• Using only completed financial years to calculate hourly rates for each person. Assuming salaries rise, this can reduce eligible costs by 0.5% or more.
• Luckily, those using average personnel costs are not directly affected by the “last completed financial year” rule, because they can add budgeted or estimated elements for salary increases. However, these elements must be based on objective data (such as CPI – the consumer price index), which is likely to reduce eligible costs compared with actual.
• Adopting the EC’s standard 1720 productive hours per year. For many organisations this is more than their actual productive hours. Those working a 7.5 hour day and so perhaps estimating 1650 productive hours per year can lose 4% of their personnel costs.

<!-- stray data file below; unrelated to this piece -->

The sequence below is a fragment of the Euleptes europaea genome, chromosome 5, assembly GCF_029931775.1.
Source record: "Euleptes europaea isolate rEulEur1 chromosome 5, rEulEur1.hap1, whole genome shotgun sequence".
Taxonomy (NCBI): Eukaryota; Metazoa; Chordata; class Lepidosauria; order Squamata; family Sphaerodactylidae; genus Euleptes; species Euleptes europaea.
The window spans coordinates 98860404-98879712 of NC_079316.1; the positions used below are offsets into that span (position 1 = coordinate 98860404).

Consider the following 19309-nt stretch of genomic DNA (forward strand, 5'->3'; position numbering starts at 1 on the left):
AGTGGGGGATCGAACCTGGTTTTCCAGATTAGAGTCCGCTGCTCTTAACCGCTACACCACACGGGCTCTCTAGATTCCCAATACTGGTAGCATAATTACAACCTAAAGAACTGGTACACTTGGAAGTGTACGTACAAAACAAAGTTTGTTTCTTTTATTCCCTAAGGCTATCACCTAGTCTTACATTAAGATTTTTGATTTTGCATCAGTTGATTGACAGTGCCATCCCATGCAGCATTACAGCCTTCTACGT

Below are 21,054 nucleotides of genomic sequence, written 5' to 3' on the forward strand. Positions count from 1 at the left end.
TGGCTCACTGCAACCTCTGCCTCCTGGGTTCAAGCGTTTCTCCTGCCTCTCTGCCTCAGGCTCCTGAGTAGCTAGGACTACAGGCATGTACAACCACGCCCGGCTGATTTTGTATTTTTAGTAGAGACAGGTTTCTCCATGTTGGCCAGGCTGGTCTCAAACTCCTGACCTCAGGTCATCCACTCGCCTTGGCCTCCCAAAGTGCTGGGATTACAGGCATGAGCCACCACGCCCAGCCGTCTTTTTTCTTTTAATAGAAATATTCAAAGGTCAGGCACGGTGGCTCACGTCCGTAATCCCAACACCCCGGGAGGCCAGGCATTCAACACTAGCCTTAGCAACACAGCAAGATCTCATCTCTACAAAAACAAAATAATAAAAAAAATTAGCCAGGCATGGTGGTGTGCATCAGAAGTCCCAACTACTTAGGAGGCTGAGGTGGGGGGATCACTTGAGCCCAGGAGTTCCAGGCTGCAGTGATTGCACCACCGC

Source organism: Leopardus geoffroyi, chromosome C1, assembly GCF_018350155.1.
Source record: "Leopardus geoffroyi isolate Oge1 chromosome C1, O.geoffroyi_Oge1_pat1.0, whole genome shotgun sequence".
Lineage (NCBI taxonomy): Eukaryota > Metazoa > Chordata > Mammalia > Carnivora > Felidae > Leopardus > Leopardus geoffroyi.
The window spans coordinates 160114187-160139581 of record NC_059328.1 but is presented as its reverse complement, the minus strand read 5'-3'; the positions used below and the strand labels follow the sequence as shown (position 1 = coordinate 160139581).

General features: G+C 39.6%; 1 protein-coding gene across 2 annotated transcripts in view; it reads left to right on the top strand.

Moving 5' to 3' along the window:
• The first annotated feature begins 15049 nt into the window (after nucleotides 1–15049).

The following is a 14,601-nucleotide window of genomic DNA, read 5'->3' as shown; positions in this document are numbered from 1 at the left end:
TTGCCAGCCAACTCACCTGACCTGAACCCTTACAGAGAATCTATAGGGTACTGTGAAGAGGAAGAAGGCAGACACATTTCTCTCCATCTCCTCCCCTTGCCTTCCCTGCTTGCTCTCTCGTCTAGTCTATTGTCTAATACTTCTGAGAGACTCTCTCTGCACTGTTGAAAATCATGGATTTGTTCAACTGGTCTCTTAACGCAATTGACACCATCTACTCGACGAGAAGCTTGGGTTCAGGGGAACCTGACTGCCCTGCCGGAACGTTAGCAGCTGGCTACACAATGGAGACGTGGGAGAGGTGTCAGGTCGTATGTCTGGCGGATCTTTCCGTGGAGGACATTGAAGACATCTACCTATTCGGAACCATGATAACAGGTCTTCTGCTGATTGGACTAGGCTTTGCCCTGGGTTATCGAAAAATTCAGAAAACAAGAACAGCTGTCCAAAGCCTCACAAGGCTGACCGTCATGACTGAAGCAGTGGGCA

• Opting to use the organisation’s own standard for productive hours, which inevitably involves averaging. Because you can claim at most the standard productive hours for each person, hours worked above the average cannot be claimed. If half of those working on H2020 projects work two days more than average, the organisation can lose about 0.9% of its personnel costs.
One way round the last two problems is for people to work full time on a single project and not fill out time records. In this case they will be assumed to work precisely the productive hours used to calculate their hourly rate!
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